Standing L-R:  Robert H. Guthrie    Lt. John Sbisa

  Kneeling L-R:   A. L. McDonald   Cpl. Ashton E. Carter

 Standing L-R:    James H. Maclellan  Charles Howe 

Kneeling L-R:  Hornburger   Lott

 Eugene P. McCarthy - James M. Hume   Ivan J. Wilkinson - Edward T. Solomon 

Howe   Jones   Burch   Axt

Epperson   McKinney   Solomon   McKee

Estep   Hume   Rosebush   McCoun

Maurice J. Carse    Capt. Robert D. Chatt

L- R 
Pvt. John C. Boggs * -S/Sgt. Paul W. Malite *

P/O Royce K. Johnco - 1st Lt. Robert W. Reed

The ID  order for Boggs & Malite is unknown.

Photo via Janice Hellman - daughter of Lt. Reed.




 39th Fighter Squadron  35th Fighter Group

 Hoyt Eason KIA  March 3, 1943

 8th Squadron

13th Squadron

89th Squadron

Lt. Charles P. Martin

90th Squadron

R.A.A.F.  22 & 30 SQUADRONS

 March 7, 2013

RAAF Richmond

Commemoration of the Battle of the Bismark Sea


More than 200 attendees have marked the 70th anniversary of the Battle of the Bismarck Sea at a service at RAAF Base Richmond today.

The Battle of the Bismarck Sea ran from 2-4 March 1943 and was critical to Allied success in the New Guinea campaign of the Second World War. As troops battled along the Kokoda Trail, the Japanese attempted to reinforce its positions in New Guinea by sailing eight troop ships carrying 6,900 troops from Rabaul to Lae.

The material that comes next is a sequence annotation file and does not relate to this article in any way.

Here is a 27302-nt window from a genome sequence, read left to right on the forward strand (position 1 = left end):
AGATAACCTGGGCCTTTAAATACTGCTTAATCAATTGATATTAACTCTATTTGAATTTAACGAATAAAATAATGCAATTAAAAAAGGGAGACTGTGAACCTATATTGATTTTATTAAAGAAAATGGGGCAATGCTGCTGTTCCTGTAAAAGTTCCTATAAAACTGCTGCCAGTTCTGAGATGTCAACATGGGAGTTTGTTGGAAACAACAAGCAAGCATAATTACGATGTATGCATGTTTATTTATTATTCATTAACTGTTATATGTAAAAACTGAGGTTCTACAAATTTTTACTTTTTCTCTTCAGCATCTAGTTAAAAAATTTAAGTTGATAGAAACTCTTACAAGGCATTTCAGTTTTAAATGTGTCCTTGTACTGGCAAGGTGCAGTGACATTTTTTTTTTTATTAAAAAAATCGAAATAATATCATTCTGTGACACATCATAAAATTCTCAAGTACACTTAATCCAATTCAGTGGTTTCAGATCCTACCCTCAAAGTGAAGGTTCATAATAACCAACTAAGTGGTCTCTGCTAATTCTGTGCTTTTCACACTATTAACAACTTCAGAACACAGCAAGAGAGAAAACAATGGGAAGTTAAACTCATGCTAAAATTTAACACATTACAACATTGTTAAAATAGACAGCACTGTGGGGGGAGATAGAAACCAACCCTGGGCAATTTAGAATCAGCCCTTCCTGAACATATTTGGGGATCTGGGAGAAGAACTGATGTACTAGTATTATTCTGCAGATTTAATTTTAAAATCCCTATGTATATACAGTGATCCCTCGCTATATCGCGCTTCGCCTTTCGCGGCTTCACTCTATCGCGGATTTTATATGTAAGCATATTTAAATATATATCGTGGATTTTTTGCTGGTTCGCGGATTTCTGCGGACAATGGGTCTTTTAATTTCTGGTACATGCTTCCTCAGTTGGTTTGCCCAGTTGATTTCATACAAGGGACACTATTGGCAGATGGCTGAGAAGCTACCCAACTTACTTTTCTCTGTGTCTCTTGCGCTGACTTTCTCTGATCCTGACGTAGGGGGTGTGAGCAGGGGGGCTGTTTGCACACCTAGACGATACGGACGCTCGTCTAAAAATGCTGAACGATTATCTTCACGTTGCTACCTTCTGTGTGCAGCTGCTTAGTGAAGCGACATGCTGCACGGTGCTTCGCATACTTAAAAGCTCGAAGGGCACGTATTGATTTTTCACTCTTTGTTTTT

Following close reconnaissance of the fleet, the Royal Australian Air Force and United States Army Air Force sent 90 aircraft to destroy the convoy, helping influence the outcome of the campaign in New Guinea. Shortly after World War II, United States Army General Douglas MacArthur described it as 'the decisive aerial engagement' of the war in the South West Pacific.

Joining past and present Air Force personnel at RAAF Base Richmond for the memorial service today was Air Force's current Air Commander Australia Air Vice-Marshal Mel Hupfeld.

"The Battle of the Bismarck Sea is often referred to as 'a land battle, fought at sea, and won by the air',"Air Vice-Marshal Hupfeld said. "Its lessons continue to be studied, and are still as relevant today as they were 70 years ago."

Dr Alan Stephens, who delivered the key-note speech during the commemoration service, said that the Battle of the Bismarck Sea, "finally eliminated any likelihood that the Japanese might be able to regain the initiative in New Guinea, and subsequently invade Australia."